Many economists use the prime working age EPOP as their gauge today given demographic trends, and with good reason. Right now, that measure shows the labor market recovery, in terms of employment rates, is about half-way back to pre-Great Recession rates. What surprised me however was how uniform these changes were for folks in their 20s, 30s and 40s — note the flat line above in this age range. I would have thought there would be more variation among this group. In fact, the Oregon data shows 25-34 year olds all the way back but that may just be sample noise for a small state.

What is really striking in the graph are the employment rates for older workers. Here, there is a larger share of Americans with a job today than in recent history. Some of this is due to the changing nature of jobs and better health. Increased office employment allows individuals to work later in life as the physical hardships are much less than manufacturing, construction and the like. However, certainly some of this increased employment among older Americans is financial. Many more are unable to retire due to the lack of financial security, thus they are working later in life.

Shifting dmeographics are having a big impact on the economy and labor market. Growth rates are expected to be lower moving forward due to them. As Boomers retire, Millennials are replacing them in the labor market, however for each retirement you need to hire more than one person to see positive growth rates. The latest BLS projections indicate 9.8 million more jobs in 2024 than in 2014. However BLS shows 46.5 million job openings during this time, primarily due to this labor market and generational churn. In talks and presentations, I tend to tell people that even with lower growth rates we will have plenty of jobs in the near future, as many of the jobs will be this generational churn below the surface.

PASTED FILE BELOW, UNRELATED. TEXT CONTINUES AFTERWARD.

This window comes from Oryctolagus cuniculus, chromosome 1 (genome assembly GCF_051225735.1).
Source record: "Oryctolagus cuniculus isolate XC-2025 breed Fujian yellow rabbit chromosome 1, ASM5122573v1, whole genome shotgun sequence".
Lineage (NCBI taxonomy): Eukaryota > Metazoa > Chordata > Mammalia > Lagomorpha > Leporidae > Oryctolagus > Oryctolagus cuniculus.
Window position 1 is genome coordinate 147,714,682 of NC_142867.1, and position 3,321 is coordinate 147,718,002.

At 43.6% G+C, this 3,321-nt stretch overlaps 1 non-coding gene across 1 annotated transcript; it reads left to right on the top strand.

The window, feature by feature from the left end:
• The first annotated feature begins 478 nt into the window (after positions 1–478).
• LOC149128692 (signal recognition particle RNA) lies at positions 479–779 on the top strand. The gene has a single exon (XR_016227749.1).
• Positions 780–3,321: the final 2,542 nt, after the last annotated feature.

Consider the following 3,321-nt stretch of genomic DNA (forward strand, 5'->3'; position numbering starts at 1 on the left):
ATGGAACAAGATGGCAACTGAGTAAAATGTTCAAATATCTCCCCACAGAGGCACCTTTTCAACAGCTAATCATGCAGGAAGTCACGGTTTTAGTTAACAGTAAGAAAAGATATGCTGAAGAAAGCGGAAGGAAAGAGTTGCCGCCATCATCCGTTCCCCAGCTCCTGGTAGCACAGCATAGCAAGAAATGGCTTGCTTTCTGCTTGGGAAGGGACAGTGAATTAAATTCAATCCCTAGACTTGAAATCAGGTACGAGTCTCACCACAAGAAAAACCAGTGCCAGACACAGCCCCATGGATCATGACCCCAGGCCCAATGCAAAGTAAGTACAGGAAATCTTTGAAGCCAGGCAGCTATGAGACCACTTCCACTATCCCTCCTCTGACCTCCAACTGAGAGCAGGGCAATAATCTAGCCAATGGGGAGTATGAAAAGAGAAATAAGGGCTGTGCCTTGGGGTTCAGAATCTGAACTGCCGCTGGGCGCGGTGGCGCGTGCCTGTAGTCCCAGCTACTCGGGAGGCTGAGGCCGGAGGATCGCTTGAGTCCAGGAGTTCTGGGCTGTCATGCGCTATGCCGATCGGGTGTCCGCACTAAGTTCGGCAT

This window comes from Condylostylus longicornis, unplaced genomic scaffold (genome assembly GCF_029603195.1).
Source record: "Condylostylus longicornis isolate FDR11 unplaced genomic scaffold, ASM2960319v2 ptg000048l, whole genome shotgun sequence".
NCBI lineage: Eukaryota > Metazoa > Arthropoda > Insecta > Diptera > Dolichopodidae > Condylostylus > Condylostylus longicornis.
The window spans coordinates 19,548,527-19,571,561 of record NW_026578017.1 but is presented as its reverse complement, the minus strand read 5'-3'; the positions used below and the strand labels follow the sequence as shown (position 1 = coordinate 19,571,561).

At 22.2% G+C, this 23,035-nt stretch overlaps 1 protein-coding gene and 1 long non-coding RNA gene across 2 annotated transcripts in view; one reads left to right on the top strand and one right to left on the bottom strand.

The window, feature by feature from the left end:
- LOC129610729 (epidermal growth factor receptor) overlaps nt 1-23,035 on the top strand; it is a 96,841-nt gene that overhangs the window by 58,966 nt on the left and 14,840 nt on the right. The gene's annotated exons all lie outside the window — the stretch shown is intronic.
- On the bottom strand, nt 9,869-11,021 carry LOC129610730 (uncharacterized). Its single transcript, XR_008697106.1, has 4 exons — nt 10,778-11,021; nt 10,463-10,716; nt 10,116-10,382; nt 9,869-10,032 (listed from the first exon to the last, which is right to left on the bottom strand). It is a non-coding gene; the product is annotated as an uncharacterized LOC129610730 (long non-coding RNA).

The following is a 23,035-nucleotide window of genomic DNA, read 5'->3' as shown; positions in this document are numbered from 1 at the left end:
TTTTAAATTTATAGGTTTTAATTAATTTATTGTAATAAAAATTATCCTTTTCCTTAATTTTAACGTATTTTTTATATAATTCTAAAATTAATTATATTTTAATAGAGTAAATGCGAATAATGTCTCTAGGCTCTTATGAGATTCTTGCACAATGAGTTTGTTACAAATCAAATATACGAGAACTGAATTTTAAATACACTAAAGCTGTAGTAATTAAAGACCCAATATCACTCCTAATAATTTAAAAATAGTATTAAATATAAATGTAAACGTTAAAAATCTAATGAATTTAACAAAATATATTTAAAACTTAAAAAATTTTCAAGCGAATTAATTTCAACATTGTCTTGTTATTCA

* The 2015 data is technically the 12 month average from Dec ’14 through Nov ’15 due to data availability in DataFerrett

Posted by: Josh Lehner | January 11, 2016

Who Moves to Oregon? (Graph of the Week)

This edition of the Graph of the Week continues our focus on migration into Oregon. Migration is very important to the state and one of the two main reasons Oregon outperforms the typical state during expansions. This also sets the stage for our office’s upcoming research report on young, college educated migrants, to be released in a couple weeks.

In recent years, migration indicators like driver licenses surrendered, school enrollment, and moving van lines data, all pointed toward acceleration in population growth in the state. As the actual data has been released (Portland State and then Census/ACS) it confirms these trends. Net migration into Oregon in is now effectively as large as during the housing boom years, at around 40,000 net new migrants per year. But you already knew that if you follow our office’s work, or PSU’s or various media outlets across the state that have been trumpeting the latest van lines data.

What you might not know is who exactly is moving to Oregon. As you may have suspected, its pretty much everyone. Oregon sees a net influx of residents across all age groups. However, a disproportionate number are in their root-setting years; that important decade from mid-20s to mid-30s when most people settle down, begin their careers in earnest, get married, buy a house and have kids.


These young, working age individuals and households are vital for longer run economic growth. The reason is once a regional economy has such individuals, they rarely leave for another area as migration rates fall considerably from one’s 20s to their 30s and so forth. This means a place like Oregon now has a larger working age population, which can raise the productive capacity and growth rates of the local economy. (Of course, as discussed in our Rural Oregon report, the type of migrants do differ between rural and urban areas.)